Building A Storm Shelter 

 

Building a storm shelter may not be necessary for the next ten years… or it may be by next week. We can never tell with these disasters, can we? What we can, however, say is this: knowing how to build a storm shelter is invaluable in this present time. News of destructive tornadoes, flash floods, and hurricanes are quite common these days, and I think it’s time to be proactive.

In this article, we’ll walk through the necessary corrections considerations to make before building a storm shelter from scratch. Knowing these factors will help you and your family decide what you need and even want to stay protected from whatever Mother Nature sends your way.

 

Considerations Before Building A Storm Shelter

There are various types of storm shelters, but the objective here is to ensure that you and your family have a place to stay protected when the storm blows fierce. An ideal shelter does not only have space for you and others, but it must also have enough space for food and provisions.

 

Budget

You may think that price is inconsequential when discussing safety, but it isn’t. You need a budget when building a storm shelter. Above Ground shelters are typically less costly than underground construction because the latter requires more complicated and expensive installation processes. Sadly, an above ground storm shelter is unlikely to hold against extreme weather disasters, therefore necessitating an underground option.

An aboveground structure will cost an average of $11, 000 – $13, 000 while an underground structure will cost an average of $18, 000 – $20, 000. That’s something, isn’t it? If you, however, have a basement or any similar structure in place already, your underground storm shelter may cost below $11, 000.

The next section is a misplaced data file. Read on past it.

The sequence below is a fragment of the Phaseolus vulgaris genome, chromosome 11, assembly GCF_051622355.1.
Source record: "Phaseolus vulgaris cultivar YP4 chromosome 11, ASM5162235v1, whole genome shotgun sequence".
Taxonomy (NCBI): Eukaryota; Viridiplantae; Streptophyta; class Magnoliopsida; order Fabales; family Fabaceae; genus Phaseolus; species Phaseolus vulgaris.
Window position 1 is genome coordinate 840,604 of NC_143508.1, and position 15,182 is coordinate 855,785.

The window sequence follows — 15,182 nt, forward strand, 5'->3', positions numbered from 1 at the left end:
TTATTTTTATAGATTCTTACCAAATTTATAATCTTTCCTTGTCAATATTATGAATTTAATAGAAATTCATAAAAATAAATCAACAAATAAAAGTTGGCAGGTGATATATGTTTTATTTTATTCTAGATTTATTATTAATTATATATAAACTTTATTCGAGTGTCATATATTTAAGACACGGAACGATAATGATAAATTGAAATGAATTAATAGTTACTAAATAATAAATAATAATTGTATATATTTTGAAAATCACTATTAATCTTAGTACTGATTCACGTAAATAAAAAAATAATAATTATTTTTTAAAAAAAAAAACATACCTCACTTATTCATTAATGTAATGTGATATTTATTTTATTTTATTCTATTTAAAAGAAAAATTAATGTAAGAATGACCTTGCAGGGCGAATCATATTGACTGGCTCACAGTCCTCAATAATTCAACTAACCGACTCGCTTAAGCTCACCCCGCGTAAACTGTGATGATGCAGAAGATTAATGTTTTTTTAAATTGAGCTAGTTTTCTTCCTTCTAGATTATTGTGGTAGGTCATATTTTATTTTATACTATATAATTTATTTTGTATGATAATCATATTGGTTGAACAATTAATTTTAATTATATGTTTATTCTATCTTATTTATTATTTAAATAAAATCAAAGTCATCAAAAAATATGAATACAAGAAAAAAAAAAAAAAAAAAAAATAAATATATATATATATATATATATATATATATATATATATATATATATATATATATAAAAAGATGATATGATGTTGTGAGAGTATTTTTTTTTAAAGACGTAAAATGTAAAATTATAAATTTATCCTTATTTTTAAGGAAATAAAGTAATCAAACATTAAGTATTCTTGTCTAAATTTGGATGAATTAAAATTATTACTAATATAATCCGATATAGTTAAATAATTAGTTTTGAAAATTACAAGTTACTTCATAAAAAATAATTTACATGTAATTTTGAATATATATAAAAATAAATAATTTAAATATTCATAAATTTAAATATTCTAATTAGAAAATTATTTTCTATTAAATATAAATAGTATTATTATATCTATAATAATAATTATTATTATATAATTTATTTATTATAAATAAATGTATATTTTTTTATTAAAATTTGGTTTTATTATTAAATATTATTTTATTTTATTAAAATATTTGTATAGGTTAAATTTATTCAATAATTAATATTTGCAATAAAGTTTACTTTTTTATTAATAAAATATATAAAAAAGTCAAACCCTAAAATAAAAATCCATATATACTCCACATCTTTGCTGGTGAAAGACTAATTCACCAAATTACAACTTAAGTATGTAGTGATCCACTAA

Construction Permits

As weird as it sounds, some states may not allow you to build a storm shelter, perhaps due to certain locations or whatever reason. You, therefore, have to consider construction permits before starting work. Generally, though, every state allows a storm shelter when all factors are satisfied. The FEMA P-320 Publication is a great point to start, you see.

Also, you should be familiar with the construction processes of your locale. If you aren’t or are new to the area, you can seek the help of local builders. They’ll offer advice on the shelter suitable for the climate and may even give a tip or two on securing permits. 

 

Type Of Shelter

There are two types of storm shelters to consider: underground and aboveground.

Above Ground Shelters

A shelter aboveground is not as ineffective as many people think. As long as it is properly constructed, an aboveground structure will do just fine. There are several pros to this shelter type. 

For example, it can be very much helpful if there’s anyone who’ll have challenges going underground. Also, when short of space, you can make your shelter in little spaces, such as a closet or pantry. 

 

Underground Shelters